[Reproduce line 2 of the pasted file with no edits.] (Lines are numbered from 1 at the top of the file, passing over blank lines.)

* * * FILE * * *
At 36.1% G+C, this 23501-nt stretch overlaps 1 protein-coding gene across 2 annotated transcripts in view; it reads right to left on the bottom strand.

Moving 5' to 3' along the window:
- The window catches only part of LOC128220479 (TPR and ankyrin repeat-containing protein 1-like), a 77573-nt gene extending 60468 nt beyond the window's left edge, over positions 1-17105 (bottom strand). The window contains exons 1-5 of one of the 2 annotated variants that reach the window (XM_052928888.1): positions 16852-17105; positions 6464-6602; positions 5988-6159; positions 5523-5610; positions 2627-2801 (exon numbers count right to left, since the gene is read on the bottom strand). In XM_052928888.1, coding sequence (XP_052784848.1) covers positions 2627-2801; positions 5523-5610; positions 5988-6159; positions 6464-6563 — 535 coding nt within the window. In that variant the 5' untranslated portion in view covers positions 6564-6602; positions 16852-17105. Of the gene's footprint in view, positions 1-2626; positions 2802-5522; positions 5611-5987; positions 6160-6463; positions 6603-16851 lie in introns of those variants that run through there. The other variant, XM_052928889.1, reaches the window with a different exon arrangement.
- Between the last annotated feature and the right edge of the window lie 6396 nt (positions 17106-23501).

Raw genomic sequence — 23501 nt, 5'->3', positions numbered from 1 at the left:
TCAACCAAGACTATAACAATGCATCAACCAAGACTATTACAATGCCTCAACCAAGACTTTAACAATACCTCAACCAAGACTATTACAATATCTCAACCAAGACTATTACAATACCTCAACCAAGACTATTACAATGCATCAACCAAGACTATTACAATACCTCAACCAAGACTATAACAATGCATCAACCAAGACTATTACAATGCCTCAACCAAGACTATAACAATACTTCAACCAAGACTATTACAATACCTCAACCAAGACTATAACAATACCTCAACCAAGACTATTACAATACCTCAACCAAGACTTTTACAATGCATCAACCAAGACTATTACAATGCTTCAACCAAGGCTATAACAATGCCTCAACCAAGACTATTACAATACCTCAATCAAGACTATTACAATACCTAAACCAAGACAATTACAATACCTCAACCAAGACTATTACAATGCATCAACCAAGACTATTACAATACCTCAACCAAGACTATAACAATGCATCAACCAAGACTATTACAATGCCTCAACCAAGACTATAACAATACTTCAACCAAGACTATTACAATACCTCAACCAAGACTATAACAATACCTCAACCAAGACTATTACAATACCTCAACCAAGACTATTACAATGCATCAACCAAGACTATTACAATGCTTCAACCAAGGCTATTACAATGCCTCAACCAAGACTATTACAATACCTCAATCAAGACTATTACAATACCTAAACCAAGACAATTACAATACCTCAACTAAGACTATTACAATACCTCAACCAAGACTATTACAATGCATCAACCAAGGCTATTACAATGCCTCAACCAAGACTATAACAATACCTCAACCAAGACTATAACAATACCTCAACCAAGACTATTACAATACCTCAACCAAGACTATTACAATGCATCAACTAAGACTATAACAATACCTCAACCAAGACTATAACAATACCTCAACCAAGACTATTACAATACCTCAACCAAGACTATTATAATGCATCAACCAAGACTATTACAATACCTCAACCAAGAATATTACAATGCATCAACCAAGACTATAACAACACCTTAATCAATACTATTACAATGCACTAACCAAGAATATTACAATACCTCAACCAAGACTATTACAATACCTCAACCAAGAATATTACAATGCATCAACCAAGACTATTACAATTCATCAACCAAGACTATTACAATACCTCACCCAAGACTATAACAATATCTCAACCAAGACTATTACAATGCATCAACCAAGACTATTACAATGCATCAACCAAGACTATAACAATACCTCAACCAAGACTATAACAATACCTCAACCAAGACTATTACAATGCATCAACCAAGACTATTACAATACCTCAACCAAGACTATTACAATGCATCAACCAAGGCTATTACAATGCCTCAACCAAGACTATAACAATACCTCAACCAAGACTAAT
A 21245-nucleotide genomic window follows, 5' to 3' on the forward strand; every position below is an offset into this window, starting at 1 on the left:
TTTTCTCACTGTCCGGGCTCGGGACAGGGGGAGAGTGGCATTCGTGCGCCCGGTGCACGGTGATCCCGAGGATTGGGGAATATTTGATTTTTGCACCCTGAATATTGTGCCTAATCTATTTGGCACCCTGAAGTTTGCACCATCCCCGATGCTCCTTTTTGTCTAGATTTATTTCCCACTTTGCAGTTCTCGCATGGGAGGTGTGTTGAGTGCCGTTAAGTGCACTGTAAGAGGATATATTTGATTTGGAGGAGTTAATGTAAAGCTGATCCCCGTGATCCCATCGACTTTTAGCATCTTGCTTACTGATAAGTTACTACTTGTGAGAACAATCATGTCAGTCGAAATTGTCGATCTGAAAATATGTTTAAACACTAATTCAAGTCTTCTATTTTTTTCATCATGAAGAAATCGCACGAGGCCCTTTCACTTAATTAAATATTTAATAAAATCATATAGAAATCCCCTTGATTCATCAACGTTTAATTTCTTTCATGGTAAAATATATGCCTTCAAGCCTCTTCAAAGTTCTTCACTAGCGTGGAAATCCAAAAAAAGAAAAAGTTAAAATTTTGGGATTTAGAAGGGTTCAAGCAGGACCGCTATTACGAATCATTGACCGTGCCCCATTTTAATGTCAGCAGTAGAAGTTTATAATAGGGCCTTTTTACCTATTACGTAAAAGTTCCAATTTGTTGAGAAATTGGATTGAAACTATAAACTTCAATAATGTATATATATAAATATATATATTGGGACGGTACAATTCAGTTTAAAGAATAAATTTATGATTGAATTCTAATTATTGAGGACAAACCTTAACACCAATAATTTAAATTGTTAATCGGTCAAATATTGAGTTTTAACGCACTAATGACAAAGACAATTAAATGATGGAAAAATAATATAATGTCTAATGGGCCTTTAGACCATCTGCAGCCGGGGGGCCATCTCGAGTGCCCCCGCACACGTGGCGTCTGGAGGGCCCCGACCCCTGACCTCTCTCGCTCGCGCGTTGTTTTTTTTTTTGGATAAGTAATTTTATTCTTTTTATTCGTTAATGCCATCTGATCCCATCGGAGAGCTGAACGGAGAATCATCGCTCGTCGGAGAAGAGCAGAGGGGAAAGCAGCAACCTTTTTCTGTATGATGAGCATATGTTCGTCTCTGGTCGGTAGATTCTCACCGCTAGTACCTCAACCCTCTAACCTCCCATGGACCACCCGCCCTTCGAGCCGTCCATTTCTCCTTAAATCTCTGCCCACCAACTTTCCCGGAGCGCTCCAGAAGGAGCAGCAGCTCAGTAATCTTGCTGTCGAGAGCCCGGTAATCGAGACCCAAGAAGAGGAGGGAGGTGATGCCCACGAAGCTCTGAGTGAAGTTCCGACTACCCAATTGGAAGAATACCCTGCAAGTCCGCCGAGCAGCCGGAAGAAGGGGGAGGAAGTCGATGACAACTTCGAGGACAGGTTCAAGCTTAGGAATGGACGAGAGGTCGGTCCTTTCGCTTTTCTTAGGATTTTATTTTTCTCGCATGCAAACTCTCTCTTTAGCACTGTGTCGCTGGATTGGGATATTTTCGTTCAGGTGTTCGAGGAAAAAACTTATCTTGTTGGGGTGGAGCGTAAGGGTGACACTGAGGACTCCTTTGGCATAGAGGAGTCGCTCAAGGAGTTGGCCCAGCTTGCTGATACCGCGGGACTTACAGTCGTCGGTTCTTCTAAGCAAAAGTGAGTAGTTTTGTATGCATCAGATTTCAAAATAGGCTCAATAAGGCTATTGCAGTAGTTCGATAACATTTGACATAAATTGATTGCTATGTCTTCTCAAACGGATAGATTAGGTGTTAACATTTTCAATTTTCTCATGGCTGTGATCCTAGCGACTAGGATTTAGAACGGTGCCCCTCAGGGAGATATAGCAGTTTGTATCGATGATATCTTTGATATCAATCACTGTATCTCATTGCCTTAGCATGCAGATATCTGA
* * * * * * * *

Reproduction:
Moving 5' to 3' along the window: